China Inflation

For decades we have been importing deflation from China. The recent bout of inflation over there might soon mean we will be importing inflation. From Barron's (emphasis mine):

A nifty report by Bank of America/Merrill Lynch's crack Asian economics team describes how Chinese inflation is going global. In particular, prices of manufactured exports are now rising apace with quotes on commodities. In the latest Canton Fair in October-November 2010, the analysts report, export prices were hiked 3%-5% (in dollar terms) from those exacted from foreign buyers at the same fair held in the spring, while labor-intensive goods -- apparel, shoes, luggage -- were boosted an immodest 10%-20%.
The rises reflect, among other things, an increasingly restive labor force, especially migrant workers who got an 18.7% raise in wages in the first three quarters of last year, and the shrinkage of the supply of rural surplus workers younger than 40, which had provided a steady flow of cheap labor. Rising paychecks also have lifted food prices, which account for about 75% of the rise in the country's consumer price index.
As the BofA/Merrill analysts sum it up, "Inflation in China's headline CPI -- as well as manufactured prices -- suggests that we have reached a key inflection point in the China story. The supply of low-wage, surplus labor has probably disappeared. This could be the end of a disinflationary force on the global economy."

6 comments:

Anonymous said...

And we can all thank the bearded genocidal overlord also known as ben bernanke for all of this

Anonymous said...

Way I see it, pez dispenser manufacturing jobs will return to the United states (this is what Obama wants) and the US will now produce more and more goods to export to China as it becomes more and more a net importer of goods. China wages rise as does it's middle class, the purchasing power of it's consumer rises with the yuan and they slowly turn into the Mcdonalds big mac consuming population that the US once was. Looks like we just swapped seats.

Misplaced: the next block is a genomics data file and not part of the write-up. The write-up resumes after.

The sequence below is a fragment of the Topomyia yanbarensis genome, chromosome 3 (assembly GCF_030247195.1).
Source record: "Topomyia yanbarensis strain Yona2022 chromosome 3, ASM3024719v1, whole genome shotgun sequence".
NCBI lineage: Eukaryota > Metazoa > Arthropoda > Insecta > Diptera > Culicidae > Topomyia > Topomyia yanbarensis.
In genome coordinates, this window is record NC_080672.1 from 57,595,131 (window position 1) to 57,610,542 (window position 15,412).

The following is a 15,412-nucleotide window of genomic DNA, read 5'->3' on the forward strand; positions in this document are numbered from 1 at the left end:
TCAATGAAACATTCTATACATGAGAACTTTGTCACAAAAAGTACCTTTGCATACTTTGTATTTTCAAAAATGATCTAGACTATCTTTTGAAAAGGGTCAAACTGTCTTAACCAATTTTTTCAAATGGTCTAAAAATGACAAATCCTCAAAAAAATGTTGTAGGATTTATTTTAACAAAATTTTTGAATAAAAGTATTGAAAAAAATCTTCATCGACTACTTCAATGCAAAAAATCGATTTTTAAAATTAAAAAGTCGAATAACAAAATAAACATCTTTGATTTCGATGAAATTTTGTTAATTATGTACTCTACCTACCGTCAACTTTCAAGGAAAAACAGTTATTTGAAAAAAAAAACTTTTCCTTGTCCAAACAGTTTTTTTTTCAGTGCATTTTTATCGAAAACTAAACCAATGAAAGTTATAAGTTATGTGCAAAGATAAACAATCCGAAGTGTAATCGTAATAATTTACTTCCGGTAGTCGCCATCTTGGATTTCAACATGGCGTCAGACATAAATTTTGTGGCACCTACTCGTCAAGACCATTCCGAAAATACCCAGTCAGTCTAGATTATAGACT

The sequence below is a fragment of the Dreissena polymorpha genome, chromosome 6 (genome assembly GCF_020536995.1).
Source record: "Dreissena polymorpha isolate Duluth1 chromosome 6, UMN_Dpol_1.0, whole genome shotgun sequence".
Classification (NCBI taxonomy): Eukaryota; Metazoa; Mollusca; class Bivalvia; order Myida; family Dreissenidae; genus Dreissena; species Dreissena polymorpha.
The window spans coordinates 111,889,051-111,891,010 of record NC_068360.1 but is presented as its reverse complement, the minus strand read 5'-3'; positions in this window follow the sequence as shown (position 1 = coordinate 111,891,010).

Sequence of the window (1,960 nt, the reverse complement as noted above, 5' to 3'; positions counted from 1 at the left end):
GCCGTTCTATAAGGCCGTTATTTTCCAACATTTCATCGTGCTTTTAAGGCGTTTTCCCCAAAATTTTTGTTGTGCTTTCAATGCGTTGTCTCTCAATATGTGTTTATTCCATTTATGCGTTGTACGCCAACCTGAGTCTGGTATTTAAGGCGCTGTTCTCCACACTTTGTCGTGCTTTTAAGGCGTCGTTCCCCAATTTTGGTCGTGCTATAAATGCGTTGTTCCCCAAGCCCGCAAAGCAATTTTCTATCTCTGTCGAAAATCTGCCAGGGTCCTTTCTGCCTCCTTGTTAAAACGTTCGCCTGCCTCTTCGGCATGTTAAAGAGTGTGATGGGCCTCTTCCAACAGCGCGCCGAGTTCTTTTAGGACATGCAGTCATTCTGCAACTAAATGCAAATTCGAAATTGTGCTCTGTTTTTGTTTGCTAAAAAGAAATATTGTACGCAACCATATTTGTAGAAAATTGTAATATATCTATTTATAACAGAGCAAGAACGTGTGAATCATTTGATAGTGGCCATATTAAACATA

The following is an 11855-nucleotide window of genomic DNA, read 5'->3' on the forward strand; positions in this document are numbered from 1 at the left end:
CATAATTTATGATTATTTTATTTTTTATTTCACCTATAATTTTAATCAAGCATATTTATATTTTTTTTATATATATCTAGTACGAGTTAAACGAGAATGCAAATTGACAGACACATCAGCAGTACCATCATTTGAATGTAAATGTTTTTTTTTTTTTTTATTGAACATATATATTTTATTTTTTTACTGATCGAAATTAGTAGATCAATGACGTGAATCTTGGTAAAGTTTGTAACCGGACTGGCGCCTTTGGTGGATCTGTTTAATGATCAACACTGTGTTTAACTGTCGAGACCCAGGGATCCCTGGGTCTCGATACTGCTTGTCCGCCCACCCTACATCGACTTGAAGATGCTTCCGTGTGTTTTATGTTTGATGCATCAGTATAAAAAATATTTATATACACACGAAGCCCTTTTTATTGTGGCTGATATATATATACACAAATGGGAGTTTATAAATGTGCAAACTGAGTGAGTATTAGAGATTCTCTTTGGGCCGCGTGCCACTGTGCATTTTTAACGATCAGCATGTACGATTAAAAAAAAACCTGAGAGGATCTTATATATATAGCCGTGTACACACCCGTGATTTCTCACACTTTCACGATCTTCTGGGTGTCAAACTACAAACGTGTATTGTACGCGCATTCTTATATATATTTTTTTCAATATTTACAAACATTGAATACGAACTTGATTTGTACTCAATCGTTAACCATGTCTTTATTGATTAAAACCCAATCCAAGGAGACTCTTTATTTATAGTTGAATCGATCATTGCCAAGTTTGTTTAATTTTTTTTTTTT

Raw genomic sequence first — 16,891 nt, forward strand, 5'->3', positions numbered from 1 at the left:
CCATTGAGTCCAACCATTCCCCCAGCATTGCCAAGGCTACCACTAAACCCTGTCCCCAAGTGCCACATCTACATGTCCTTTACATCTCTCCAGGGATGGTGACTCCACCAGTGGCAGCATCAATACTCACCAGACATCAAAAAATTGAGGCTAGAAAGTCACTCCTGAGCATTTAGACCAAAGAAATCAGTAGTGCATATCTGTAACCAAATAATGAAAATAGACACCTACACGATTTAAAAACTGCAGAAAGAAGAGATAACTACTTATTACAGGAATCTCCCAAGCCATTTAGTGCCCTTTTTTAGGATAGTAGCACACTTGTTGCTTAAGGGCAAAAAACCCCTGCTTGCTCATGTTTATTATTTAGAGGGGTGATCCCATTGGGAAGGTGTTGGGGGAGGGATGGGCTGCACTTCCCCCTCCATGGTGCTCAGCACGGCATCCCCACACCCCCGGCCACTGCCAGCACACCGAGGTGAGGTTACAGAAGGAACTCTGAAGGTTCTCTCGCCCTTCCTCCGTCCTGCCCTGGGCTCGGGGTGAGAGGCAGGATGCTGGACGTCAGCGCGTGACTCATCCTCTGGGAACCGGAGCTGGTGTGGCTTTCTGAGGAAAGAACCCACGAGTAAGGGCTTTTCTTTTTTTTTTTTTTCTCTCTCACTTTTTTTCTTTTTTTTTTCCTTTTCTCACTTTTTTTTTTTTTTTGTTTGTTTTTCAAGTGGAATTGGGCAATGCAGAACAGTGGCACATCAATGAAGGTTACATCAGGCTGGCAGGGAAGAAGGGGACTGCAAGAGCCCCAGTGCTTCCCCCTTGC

revelo said...

The only way to import inflation is for the Chinese to move from trade surplus to trade deficit. Simply raising prices has no effect. American consumers who are forced to pay more for imports from China will simply pay less for something else. In themselves, price hikes are a tax, and taxes are not inflationary.

So is the Chinese leadership moving towards countenancing a trade deficit? Not likely anytime soon. They are mercantilists at heart, just like the Japanese and the other Asians. A trade surplus of manufactured goods sold in a competitive world market forces rapid development, and rapid development is what the Chinese leadership wants. Also, even if the Chinese government took a hand's off approach, the Chinese people would probably generate a trade surplus on their own initiative, because the lack of a safety net and distrust of the corrupt government means the people have a powerful incentive to save as opposed to spend.

Finally, hikes in the dollar prices of labor-intensive manufactured goods simply means that the multinationals will move their production of these labor-intensive goods from China to Vietnam, Bangladesh, Indonesia--the list of countries with cheap labor goes on and on. The resources freed up in China by moving these industries elsewhere can be used for higher-valued added industries, like automobiles, aircraft, computers, biotechnology, etc. So maybe we'll see a little bump in import costs this year and the next, followed by another massive wave of industries and jobs being outsourced from the United States to China. Hardly inflationary.

Tsachy Mishal said...

revelo,

Your theories are quite interesting but the facts are :
commodity prices are higher
wages in China are higher
prices of goods coming from China are higher

Tsachy Mishal said...

Those are facts, not theories.

revelo said...

Facts without a framework for understanding them are useless.

One thing you are correct about is the importance of inflation, especially to someone like me who trades mostly on a long-term basis rather than short and intermediate-term like you. Last week I moved a substantial portion of my money into long-term munis and I'm hoping for an opportunity to move the rest of my money into long bonds--but at a good price. If I'm wrong about long-run inflation (short-term CPI fluctuations are of no importance), I'm going to lose big. Believe me, I am quite willing to accept that I might be wrong. I argue with people over this issue precisely to test whether my theories are correct. When someone with opposing views can only reply: "I have a few short-term facts, you have theories to put those facts into context", that hardly shakes my confidence.